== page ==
Mathew B. Brady is famous because of many Civil War photographs; however, from 1858, he began to suffer from poor eyesight and relied on other photographers to focus his camera, although he set up the shot. During the Civil War, he got permission from President Abraham Lincoln to photograph the war, and he trained many photographers to help him do that. After the Battle of Gettysburg, Mr. Brady and several photographers whom he had trained took photographs of the corpses on the battlefield. If it were needed to make a photograph more dramatic, they would change the position of a corpse. Did Mr. Brady take all the photographs that have been attributed to him? Probably not. He took credit for all the photographs that the men he had trained took—something that did not make him popular with these photographers.
In 1946, when Nora Kaye and Muriel Bentley were dancing in England shortly after World War II, they were only partially prepared for wartime austerity. For example, realizing that the food options might be limited at the Savoy where they were staying, they asked the waiter what they could have for breakfast. The waiter replied that they could have anything they wanted, so they ordered eggs. However, as the waiter was leaving, he asked, “May I have the eggs now, please?” Another problem they ran into was wearing a wardrobe that was sumptuous in England at that time. They wore high heels, nylons, silk dresses, and fur jackets, and they were frequently propositioned because other people assumed that anyone with such fine clothing in a society with clothing rationing had to belong to a profession that welcomes propositions.
Charles M. Schulz, creator of the comic strip Peanuts, was a soldier in World War II, but fortunately saw little action. He once saw a German crossing the field, so he aimed his rifle at him and pulled the trigger. The rifle did not fire—Mr. Schulz had not loaded it due to forgetfulness. Fortunately, the German soldier surrendered. Mr. Schulz also once thought some German soldiers were in an artillery emplacement, so he got ready to throw a grenade into the emplacement. However, he saw a dog go into the emplacement, so he didn’t throw the grenade because he didn’t want to kill an innocent dog. Fortunately, it turned out that no German soldiers were there. Later, Mr. Schulz said, “I guess I fought a pretty civilized war.”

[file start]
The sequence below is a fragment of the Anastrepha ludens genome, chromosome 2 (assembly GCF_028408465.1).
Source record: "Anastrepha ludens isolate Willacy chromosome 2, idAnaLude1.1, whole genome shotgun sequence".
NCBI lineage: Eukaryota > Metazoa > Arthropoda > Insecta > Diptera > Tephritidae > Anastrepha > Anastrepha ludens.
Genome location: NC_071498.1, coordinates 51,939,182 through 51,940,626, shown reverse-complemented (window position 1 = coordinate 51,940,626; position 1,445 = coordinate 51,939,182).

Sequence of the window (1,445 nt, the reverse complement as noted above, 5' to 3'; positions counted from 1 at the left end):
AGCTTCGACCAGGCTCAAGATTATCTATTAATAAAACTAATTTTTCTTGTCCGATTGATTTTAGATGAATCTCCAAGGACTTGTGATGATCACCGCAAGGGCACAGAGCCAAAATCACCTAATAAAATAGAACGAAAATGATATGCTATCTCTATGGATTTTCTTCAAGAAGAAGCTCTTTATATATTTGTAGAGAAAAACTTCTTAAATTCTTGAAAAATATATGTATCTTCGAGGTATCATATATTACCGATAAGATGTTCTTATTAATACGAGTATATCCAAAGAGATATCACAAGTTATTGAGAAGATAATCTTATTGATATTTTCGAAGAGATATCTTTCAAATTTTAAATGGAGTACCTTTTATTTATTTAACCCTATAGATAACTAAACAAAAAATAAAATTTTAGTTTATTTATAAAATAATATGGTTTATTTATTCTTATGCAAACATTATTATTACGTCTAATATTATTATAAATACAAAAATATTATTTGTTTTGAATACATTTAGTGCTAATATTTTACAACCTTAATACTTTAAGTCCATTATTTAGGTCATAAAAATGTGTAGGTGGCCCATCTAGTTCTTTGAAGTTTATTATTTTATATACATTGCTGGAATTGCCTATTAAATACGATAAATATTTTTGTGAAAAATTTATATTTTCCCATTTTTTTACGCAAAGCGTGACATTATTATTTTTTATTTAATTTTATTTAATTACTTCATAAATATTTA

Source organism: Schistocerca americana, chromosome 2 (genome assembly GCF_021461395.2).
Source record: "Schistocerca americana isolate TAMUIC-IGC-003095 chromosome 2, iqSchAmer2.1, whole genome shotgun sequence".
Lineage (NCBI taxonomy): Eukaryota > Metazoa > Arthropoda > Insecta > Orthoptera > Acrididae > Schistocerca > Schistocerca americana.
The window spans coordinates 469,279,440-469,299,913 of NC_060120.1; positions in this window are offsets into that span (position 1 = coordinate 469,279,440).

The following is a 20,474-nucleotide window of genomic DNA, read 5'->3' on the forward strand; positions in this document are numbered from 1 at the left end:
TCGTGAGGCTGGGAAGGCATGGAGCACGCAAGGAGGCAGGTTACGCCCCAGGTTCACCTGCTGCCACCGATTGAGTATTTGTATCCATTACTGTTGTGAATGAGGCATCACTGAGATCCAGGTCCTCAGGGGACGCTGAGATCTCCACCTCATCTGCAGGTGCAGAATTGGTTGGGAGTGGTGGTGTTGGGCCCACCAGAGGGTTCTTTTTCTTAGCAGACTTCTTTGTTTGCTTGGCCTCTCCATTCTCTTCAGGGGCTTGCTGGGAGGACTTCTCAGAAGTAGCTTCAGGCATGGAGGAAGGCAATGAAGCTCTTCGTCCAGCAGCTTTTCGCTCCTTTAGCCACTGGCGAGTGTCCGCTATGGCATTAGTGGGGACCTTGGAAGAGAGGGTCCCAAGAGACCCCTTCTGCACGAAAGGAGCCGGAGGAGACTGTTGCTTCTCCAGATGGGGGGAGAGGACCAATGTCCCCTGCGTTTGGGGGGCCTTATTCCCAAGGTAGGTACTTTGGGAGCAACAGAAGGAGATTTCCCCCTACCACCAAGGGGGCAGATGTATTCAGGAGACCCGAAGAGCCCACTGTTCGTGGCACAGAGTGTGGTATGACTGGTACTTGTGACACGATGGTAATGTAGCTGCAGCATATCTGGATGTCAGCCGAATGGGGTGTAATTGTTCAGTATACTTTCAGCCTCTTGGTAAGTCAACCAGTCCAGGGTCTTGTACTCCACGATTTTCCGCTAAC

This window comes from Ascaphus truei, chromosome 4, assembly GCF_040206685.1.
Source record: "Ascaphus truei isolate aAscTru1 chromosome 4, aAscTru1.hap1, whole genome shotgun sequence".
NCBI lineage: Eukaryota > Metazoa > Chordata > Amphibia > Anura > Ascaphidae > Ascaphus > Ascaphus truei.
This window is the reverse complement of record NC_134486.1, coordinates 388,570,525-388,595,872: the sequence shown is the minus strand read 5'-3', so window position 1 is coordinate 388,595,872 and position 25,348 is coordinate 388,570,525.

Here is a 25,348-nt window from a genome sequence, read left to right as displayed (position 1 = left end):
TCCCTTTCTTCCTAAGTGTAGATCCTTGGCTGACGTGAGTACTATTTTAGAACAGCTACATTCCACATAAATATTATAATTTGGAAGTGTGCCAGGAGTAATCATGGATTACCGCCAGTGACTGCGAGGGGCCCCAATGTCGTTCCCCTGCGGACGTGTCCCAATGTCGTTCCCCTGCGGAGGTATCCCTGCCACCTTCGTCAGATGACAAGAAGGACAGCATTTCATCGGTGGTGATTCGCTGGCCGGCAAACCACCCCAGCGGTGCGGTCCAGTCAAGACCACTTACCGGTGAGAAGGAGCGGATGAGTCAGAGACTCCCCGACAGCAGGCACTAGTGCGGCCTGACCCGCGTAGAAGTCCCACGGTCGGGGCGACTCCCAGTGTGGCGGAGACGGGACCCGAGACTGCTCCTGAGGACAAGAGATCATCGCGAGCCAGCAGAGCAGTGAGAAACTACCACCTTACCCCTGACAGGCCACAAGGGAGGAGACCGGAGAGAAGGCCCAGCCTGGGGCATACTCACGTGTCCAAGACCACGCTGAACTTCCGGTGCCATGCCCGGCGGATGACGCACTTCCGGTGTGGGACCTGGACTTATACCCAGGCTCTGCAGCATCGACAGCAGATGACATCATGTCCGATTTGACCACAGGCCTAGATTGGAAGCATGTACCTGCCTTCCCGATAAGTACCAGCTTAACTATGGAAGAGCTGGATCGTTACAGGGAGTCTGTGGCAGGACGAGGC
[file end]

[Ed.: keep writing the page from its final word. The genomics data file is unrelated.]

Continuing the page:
During the Civil War, Albert Tinsley Glazner, who had been fighting for the Union side, became very ill in Virginia. He collapsed, then crawled under a bridge before falling unconscious. When he awoke, an old slave was taking care of him. The old black man told him, “You’ve been very sick and I’ve been here feedin’ and lookin’ after you. I’m going to get you back to your side, because you’re fighting for my freedom.” Each night, the old black man sneaked away from his home to help him, and when Mr. Glazner was well enough, the old black man put him on his shoulders, carried him across the river, and told him, “Your men are right up there.”
When Stan Berenstain, co-creator of the Berenstain Bears books with his wife, Jan, was a child, he knew that his left eye was much weaker than his right eye; however, he also knew that he was right-handed, so it made sense to him that he must also be right-eyed, and so he never told his parents about his weak left eye. By the time his weak eye was discovered in an eye examination, it was too late to correct the weakness in that eye. As an adult soldier in World War II, for a while he served with other soldiers who were blind or nearly blind in one eye. These soldiers were known informally as the “one-eyed battalion.”
War correspondent Christiane Amanpour got into broadcasting through an accident. One of her sisters paid tuition to attend a broadcasting school in London, then changed her mind. She asked for her tuition back, but it was not refundable. Therefore, Christiane asked if she could attend the school in her sister’s place. This was acceptable, and she eventually became so famous that Pentagon officials once gave her an Amanpour Tracking Chart that detailed her journeys around the world to do reporting. Ms. Amanpour says, “They say I give great war. Is that sexual or what?”
The creators and writers of M*A*S*H interviewed many, many Army physicians in order to get material for their show, and of course they learned much that they would not have thought up on their own. For example, sometimes in Korea it would be so cold that when a physician made an incision for an operation and steam would rise up from the opening of the patient’s body the physician would warm his hands in the steam. This fact was used in an episode in which a journalist interviewed the physicians and other people of M*A*S*H.
Modern Americans don’t realize how horrible war is because it has been so long since a war was fought on American soil. During World War II, gunfire killed a horse on a street in Buda, Hungary. Quickly, starving civilians stripped the flesh from the horse so they would have something to eat. Swedish diplomat Per Anger and other Swedes were grateful that the horse goulash they cooked lasted for a few days.
World War I came very close to James M. Barrie, author of Peter Pan. He lost friends and loved ones in the war, and German planes dropped bombs so close to his home by the Thames River that on his balcony he occasionally found shrapnel.
John F. Kennedy became a war hero during World War II after he helped rescue several of his men after his ship, PT 109, was sunk. Asked how he had become a war hero, he said, “It was absolutely involuntary. They sank my boat.”
Author Quentin Crisp used to make a living as a nude model for art classes. During World War II, a bomb fell near where he was modeling. The art students dove for the floor and relative safety, but Mr. Crisp kept on posing.
Copyright by Bruce D. Bruce; All Rights Reserved
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